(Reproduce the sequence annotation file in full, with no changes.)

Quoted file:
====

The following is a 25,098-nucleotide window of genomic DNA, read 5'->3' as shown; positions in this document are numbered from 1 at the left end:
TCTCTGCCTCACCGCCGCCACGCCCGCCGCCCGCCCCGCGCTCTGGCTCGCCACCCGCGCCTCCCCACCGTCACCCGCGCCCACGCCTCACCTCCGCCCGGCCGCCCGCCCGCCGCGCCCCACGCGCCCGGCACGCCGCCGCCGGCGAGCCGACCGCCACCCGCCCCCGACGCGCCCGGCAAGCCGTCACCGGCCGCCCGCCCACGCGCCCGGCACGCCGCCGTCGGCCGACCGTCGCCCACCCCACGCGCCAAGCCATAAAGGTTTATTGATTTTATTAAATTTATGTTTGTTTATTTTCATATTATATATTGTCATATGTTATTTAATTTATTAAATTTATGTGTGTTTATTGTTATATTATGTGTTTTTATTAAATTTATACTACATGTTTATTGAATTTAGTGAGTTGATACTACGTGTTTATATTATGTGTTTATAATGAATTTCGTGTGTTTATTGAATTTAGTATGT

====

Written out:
The following is a 25,098-nucleotide window of genomic DNA, read 5'->3' as shown; positions in this document are numbered from 1 at the left end:
TCTCTGCCTCACCGCCGCCACGCCCGCCGCCCGCCCCGCGCTCTGGCTCGCCACCCGCGCCTCCCCACCGTCACCCGCGCCCACGCCTCACCTCCGCCCGGCCGCCCGCCCGCCGCGCCCCACGCGCCCGGCACGCCGCCGCCGGCGAGCCGACCGCCACCCGCCCCCGACGCGCCCGGCAAGCCGTCACCGGCCGCCCGCCCACGCGCCCGGCACGCCGCCGTCGGCCGACCGTCGCCCACCCCACGCGCCAAGCCATAAAGGTTTATTGATTTTATTAAATTTATGTTTGTTTATTTTCATATTATATATTGTCATATGTTATTTAATTTATTAAATTTATGTGTGTTTATTGTTATATTATGTGTTTTTATTAAATTTATACTACATGTTTATTGAATTTAGTGAGTTGATACTACGTGTTTATATTATGTGTTTATAATGAATTTCGTGTGTTTATTGAATTTAGTATGT